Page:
By Benji Tunnell
JOPLIN, Mo. —
Steve Jobs was the heart and soul of Apple. He shepherded the company from the throes of bankruptcy to the technology behemoth that it is today. His story would have to be fascinating, one that focuses on a personality so dynamic that he can drive a company to success seemingly on sheer will.
That is why I was confused when I saw that Ashton Kutcher would be playing the man in the new biopic "Jobs." Why would you cast someone of such low acting caliber to play a man whom one would presume to be dynamic? That's like trying to pass off a Zune for an iPod.
"Jobs" is exactly what you would think it is. It is the story of the history of Apple computers, and more specifically of Steve Jobs' role in the founding and nurturing of the company. It is something that should be engrossing, yet from conception to execution it just seems lacking.
After introducing Jobs (Kutcher) at the launch of the original iPod, the movie flashes back to his early years, a young, drifting college dropout searching for some direction in his life. After landing a job at Atari and then pawning off his project to Steve Wozniak (Josh Gad), Jobs stumbles across an idea that Wozniak, or Woz, as he is known, is working on -- a rudimentary keyboard/monitor combination that is the forerunner to the modern home computer.
Jobs realizes the potential, so he partners up with Woz and the two launch Apple Computers. After seeing it through a successful birth, Jobs is ousted from the company by the board of directors because his pet project is hemorrhaging money and he seems unable to rein in either the project or himself.
Jobs then starts another software company, but as Apple begins to flounder under its new management, Jobs is brought back into the fold, allowing him to guide the company into its new era of prosperity.
There is a basis for an interesting movie here. The problem lies in the execution.
The story essentially adapts an uninspired, movie-of-the-week style of storytelling, going from point A to point B and so forth, methodically highlighting the things that the director and screenwriter feel are important. It is almost as though they were working off of a checklist, marking off each item as it they went through.
They briefly touch on Jobs' interest in Buddhism, his aversion to hygiene and shoes, his ruthless aggression, his womanizing, his cold-hearted nature, his backstabbing ... each is given a scene or two, then checked off, allowing the movie to methodically move on to the next character trait or important event. This paint by numbers style of storytelling adds an extra blandness to what should have been far more compelling.
The movie wants so badly to be "The Social Network", but all involved are so unprepared that it remains just a shadow of a much better film.
Equally troublesome is Kutcher's portrayal of Jobs. Kutcher is, and I think I'm safe in saying this, a terrible actor. He has managed to ride a disturbing lack of talent to a very lucrative career, much to the befuddlement of struggling actors and producers everywhere. But, to his credit, he looks as though he at least put some effort into this role.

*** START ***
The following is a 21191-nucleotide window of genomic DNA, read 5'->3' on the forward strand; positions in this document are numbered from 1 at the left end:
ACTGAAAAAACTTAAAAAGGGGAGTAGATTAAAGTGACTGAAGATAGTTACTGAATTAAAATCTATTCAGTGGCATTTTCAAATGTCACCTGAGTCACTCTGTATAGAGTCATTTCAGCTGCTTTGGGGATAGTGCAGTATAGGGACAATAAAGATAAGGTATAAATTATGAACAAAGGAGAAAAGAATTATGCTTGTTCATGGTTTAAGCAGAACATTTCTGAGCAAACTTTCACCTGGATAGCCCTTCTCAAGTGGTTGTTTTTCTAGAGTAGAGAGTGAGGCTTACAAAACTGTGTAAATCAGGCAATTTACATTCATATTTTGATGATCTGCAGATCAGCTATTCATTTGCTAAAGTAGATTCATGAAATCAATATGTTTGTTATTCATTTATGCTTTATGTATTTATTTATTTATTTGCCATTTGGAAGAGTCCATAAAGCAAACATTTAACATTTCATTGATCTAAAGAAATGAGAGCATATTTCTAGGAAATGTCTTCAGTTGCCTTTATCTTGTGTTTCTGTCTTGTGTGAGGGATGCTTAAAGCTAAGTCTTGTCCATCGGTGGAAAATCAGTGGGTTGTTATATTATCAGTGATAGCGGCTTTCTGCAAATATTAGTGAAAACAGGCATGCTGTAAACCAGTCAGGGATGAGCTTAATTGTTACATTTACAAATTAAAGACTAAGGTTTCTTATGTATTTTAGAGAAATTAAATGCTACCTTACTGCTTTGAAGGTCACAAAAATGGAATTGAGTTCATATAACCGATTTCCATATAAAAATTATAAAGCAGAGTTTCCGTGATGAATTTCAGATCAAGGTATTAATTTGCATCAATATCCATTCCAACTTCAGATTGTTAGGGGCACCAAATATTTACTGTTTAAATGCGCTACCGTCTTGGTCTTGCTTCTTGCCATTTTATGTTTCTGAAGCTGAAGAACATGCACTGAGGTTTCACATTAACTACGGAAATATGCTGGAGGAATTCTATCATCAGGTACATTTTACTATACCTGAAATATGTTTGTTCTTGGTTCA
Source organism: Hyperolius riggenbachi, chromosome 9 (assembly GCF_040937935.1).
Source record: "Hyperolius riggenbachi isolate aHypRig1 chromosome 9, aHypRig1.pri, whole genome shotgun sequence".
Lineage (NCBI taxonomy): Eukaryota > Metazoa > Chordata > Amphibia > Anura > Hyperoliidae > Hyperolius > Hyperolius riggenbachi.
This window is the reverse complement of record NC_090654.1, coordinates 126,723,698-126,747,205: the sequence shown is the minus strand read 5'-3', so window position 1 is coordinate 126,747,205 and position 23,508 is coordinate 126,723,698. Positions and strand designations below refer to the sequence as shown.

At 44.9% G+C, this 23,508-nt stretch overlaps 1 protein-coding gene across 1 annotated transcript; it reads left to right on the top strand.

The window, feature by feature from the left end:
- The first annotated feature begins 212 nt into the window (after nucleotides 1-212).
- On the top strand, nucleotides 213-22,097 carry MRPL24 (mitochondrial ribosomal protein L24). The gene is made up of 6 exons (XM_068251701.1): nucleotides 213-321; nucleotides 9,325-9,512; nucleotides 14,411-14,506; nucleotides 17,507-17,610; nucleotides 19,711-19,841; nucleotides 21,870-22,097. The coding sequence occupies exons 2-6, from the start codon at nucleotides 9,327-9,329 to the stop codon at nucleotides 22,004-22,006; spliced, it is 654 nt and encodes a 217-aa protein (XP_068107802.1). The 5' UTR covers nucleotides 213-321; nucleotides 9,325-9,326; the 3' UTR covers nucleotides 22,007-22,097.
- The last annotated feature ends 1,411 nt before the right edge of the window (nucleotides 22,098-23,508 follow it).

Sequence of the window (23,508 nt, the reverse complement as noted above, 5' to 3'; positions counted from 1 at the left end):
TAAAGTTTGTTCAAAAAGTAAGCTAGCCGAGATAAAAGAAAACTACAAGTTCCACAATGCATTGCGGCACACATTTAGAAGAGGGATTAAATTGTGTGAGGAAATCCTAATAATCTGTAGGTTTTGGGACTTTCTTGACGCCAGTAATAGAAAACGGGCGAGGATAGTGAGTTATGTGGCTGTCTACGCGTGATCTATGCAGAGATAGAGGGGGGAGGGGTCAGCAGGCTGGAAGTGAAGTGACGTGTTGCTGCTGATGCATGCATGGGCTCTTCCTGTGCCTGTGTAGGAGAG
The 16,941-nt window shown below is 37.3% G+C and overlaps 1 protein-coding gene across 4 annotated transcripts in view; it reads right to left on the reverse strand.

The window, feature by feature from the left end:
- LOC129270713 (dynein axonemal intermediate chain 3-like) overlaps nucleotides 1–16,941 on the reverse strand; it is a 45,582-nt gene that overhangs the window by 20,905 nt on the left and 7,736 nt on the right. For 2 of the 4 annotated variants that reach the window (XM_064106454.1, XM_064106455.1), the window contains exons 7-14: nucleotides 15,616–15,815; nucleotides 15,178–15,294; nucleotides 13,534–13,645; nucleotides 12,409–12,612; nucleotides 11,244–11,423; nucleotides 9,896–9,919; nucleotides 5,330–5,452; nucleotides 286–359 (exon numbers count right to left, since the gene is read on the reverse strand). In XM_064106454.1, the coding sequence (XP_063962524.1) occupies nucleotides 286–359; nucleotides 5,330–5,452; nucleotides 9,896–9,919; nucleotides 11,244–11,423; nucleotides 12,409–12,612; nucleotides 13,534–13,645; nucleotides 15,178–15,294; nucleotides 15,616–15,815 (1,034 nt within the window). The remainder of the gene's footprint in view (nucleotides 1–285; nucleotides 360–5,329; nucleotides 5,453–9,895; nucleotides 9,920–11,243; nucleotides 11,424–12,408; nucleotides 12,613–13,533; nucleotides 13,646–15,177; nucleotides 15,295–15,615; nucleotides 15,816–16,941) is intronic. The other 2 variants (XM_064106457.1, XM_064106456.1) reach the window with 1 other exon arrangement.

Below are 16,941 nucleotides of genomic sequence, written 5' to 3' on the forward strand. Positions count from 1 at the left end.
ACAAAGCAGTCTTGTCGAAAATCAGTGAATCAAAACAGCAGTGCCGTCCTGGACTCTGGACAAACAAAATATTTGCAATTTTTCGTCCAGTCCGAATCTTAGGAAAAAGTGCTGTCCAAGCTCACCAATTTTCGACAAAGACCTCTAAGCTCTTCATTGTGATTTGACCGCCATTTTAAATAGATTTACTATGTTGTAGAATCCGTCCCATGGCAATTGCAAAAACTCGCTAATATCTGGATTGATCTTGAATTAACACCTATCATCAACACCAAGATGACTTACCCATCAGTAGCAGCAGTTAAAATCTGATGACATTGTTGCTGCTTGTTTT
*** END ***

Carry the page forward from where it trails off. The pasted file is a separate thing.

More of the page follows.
Kutcher has the mannerisms, the body language, even the speech pattern down for Jobs, or at least as best I can tell from the video I've seen of the man. But, as accurate as portrayal may be, it lacks any real soul. It seems simply beyond Kutcher's abilities to infuse the character with anything resembling heart. Impression doesn't equate realism, something that seems to escape the actor.
So why was he cast? I have a theory.
The movie portrays Jobs as, essentially, a horrible human being who rode the backs of others to great success and wealth. I don't know the man's story that well; I'm told by those who had interaction with him or have heard of such that it is pretty accurate.
But for a movie that I think is trying to humanize the man, it creates instead a sort of inhuman monster. Jobs cheats his partners, cheats on his girlfriend, abandons his friends and backstabs those who helped to carry him to the top. He kicks his girlfriend out when she becomes pregnant, then refuses to acknowledge paternity or have anything to do with his daughter.
When he is rightly removed from day-to-day operations at Apple, he bides his time, then comes back to screw over the very man who gave him a second chance. He doesn't seem to be the actual innovator behind any of the products that he is known for.
He is, in a word, irredeemable. Thus, to play such a horrible man, you need a horrible actor.
There is a bright spot in the film, though. Gad nails the role of Woz, adding humor and energy to an often listless film. It is a bad sign when the most compelling character in a movie is not the one the film is based on, but as I was watching "Jobs," I was thinking how much more interested I would have been to see "Woz."
I realize that "Jobs" was rushed to beat a competing film to theaters, but so little care was taken with the development and telling of the story that it would have been better had the movie never even been made. For a man recognized for his innovations, the movie about him is listless, bland and the furthest thing from the man himself.
Just like with the company's signature products, we will have to wait for the next version to see the improvements.